Rights Watchdog, Lost in the Mideast
By Robert L. Bernstein, the chairman of Human Rights Watch from 1978 to 1998.
As the founder of Human Rights Watch, its active chairman for 20 years and now founding chairman emeritus, I must do something that I never anticipated: I must publicly join the group’s critics. Human Rights Watch had as its original mission to pry open closed societies, advocate basic freedoms and support dissenters. But recently it has been issuing reports on the Israeli-Arab conflict that are helping those who wish to turn Israel into a pariah state.
The Middle East is populated by authoritarian regimes with appalling human rights records. Yet in recent years Human Rights Watch has written far more condemnations of Israel for violations of international law than of any other country in the region.
Israel is home to at least 80 human rights organizations, a vibrant free press, a democratically elected government and a judiciary that frequently rules against the government. Meanwhile, the Arab and Iranian regimes rule over some 350 million people, and most remain brutal, closed and autocratic, permitting little or no internal dissent. The plight of their citizens who would most benefit from the kind of attention a large and well-financed international human rights organization can provide is being ignored as Human Rights Watch’s Middle East division prepares report after report on Israel.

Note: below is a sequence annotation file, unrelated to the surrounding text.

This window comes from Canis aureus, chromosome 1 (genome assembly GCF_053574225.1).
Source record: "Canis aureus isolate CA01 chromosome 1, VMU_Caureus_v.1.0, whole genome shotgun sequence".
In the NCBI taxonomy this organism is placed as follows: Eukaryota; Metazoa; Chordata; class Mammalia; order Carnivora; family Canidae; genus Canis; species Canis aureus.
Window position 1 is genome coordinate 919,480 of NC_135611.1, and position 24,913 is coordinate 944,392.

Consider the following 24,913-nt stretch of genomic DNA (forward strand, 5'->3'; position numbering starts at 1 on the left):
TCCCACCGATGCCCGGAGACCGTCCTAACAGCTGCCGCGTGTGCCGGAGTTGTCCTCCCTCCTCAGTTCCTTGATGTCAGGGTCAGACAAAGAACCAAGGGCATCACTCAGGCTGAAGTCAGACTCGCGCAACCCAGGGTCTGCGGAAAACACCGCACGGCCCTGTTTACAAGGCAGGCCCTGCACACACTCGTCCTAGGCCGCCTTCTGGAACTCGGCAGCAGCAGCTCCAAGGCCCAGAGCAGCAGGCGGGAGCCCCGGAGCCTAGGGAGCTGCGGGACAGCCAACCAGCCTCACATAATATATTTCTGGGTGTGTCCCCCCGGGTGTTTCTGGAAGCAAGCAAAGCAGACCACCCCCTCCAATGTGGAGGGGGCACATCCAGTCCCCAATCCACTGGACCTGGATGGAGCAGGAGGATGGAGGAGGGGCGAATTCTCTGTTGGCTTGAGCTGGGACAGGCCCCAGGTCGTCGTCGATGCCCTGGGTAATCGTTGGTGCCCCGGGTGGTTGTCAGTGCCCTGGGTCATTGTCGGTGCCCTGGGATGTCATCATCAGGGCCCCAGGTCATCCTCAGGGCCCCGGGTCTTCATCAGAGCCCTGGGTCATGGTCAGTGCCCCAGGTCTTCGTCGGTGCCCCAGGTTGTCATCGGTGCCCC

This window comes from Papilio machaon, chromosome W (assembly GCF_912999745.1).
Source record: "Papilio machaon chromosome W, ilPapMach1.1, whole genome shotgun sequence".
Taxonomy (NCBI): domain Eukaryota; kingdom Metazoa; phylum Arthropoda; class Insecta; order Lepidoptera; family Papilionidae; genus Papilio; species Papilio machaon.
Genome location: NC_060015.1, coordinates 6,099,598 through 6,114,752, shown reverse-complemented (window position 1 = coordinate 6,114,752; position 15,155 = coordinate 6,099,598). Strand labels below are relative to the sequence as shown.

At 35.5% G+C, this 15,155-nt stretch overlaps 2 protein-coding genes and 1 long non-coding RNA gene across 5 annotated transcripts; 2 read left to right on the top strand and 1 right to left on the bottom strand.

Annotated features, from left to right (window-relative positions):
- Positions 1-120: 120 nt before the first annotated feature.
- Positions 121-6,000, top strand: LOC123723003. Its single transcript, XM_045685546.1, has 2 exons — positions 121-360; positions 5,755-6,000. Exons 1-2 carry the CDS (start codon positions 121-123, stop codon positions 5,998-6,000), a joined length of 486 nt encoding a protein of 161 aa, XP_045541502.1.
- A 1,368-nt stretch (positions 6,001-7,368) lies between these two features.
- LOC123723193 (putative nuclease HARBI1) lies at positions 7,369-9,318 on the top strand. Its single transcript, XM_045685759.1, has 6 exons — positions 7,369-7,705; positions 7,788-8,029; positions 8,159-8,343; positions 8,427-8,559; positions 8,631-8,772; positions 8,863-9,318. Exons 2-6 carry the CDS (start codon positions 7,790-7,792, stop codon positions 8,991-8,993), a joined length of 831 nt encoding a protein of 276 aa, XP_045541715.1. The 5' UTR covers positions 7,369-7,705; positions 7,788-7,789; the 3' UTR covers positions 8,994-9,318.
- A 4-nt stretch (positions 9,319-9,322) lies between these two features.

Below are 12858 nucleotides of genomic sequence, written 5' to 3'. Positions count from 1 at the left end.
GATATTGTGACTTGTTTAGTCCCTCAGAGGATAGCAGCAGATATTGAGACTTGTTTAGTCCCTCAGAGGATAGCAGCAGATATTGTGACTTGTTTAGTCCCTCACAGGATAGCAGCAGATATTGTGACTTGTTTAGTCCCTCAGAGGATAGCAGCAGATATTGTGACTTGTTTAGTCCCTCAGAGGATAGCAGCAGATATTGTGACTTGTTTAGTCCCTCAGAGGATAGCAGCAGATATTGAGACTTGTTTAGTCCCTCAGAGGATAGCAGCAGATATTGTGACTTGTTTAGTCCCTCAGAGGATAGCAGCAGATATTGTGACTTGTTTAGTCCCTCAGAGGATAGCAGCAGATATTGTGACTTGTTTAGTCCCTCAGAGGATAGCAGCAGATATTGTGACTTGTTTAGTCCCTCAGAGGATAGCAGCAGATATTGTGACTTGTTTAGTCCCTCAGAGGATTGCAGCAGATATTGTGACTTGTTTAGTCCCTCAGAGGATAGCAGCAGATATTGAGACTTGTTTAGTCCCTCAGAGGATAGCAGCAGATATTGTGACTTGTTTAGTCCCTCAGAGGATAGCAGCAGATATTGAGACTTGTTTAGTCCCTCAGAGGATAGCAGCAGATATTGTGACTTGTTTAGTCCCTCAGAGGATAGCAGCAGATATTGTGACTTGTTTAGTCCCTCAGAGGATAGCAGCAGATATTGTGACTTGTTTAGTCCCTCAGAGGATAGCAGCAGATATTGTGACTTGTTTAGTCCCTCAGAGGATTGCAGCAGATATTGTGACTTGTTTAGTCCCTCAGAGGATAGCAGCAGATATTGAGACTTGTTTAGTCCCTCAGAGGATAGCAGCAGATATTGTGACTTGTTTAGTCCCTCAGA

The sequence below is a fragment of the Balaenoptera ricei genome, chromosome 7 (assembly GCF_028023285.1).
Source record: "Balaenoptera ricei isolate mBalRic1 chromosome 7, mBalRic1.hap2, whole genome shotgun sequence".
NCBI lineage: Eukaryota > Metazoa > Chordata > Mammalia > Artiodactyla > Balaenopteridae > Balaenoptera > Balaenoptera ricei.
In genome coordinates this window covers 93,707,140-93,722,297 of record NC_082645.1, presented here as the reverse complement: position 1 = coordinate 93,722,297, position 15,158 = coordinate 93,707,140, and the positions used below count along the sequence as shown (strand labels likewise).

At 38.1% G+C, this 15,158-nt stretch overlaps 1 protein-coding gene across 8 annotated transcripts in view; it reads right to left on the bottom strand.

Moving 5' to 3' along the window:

Human Rights Watch has lost critical perspective on a conflict in which Israel has been repeatedly attacked by Hamas and Hezbollah, organizations that go after Israeli citizens and use their own people as human shields. Only by returning to its founding mission and the spirit of humility that animated it can Human Rights Watch resurrect itself as a moral force in the Middle East and throughout the world. If it fails to do that, its credibility will be seriously undermined and its important role in the world significantly diminished.